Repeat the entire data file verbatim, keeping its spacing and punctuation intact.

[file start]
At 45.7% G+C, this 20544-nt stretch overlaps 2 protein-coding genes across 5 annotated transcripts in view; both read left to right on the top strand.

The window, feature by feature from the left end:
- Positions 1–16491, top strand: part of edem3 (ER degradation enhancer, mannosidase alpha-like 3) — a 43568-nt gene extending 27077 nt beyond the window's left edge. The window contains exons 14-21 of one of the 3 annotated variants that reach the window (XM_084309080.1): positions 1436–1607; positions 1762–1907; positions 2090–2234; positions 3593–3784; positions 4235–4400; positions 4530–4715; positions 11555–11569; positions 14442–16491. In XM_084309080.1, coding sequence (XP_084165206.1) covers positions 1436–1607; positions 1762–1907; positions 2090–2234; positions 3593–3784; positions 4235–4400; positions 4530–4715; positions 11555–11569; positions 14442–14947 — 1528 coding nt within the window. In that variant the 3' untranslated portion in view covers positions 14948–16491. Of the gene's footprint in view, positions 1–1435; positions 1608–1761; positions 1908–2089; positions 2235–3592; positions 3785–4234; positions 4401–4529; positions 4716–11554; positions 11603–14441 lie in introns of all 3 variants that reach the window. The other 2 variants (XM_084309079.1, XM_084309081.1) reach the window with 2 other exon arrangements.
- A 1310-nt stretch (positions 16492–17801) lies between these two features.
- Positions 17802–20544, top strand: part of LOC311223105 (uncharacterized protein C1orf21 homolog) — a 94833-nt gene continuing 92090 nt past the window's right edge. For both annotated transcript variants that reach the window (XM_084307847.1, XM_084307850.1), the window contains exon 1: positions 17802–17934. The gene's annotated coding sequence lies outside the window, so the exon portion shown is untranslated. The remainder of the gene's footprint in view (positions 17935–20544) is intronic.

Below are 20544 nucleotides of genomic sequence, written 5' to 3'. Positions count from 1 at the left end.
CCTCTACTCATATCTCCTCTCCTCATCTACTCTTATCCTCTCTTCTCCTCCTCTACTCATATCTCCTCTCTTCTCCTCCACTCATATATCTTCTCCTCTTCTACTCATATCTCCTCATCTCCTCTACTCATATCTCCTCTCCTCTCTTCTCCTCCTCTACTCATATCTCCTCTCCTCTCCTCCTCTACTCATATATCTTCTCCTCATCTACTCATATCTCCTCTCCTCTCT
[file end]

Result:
At 45.7% G+C, this 20544-nt stretch overlaps 2 protein-coding genes across 5 annotated transcripts in view; both read left to right on the top strand.

The window, feature by feature from the left end:
- Positions 1–16491, top strand: part of edem3 (ER degradation enhancer, mannosidase alpha-like 3) — a 43568-nt gene extending 27077 nt beyond the window's left edge. The window contains exons 14-21 of one of the 3 annotated variants that reach the window (XM_084309080.1): positions 1436–1607; positions 1762–1907; positions 2090–2234; positions 3593–3784; positions 4235–4400; positions 4530–4715; positions 11555–11569; positions 14442–16491. In XM_084309080.1, coding sequence (XP_084165206.1) covers positions 1436–1607; positions 1762–1907; positions 2090–2234; positions 3593–3784; positions 4235–4400; positions 4530–4715; positions 11555–11569; positions 14442–14947 — 1528 coding nt within the window. In that variant the 3' untranslated portion in view covers positions 14948–16491. Of the gene's footprint in view, positions 1–1435; positions 1608–1761; positions 1908–2089; positions 2235–3592; positions 3785–4234; positions 4401–4529; positions 4716–11554; positions 11603–14441 lie in introns of all 3 variants that reach the window. The other 2 variants (XM_084309079.1, XM_084309081.1) reach the window with 2 other exon arrangements.
- A 1310-nt stretch (positions 16492–17801) lies between these two features.
- Positions 17802–20544, top strand: part of LOC311223105 (uncharacterized protein C1orf21 homolog) — a 94833-nt gene continuing 92090 nt past the window's right edge. For both annotated transcript variants that reach the window (XM_084307847.1, XM_084307850.1), the window contains exon 1: positions 17802–17934. The gene's annotated coding sequence lies outside the window, so the exon portion shown is untranslated. The remainder of the gene's footprint in view (positions 17935–20544) is intronic.

Below are 20544 nucleotides of genomic sequence, written 5' to 3'. Positions count from 1 at the left end.
CCTCTACTCATATCTCCTCTCCTCATCTACTCTTATCCTCTCTTCTCCTCCTCTACTCATATCTCCTCTCTTCTCCTCCACTCATATATCTTCTCCTCTTCTACTCATATCTCCTCATCTCCTCTACTCATATCTCCTCTCCTCTCTTCTCCTCCTCTACTCATATCTCCTCTCCTCTCCTCCTCTACTCATATATCTTCTCCTCATCTACTCATATCTCCTCTCCTCTCT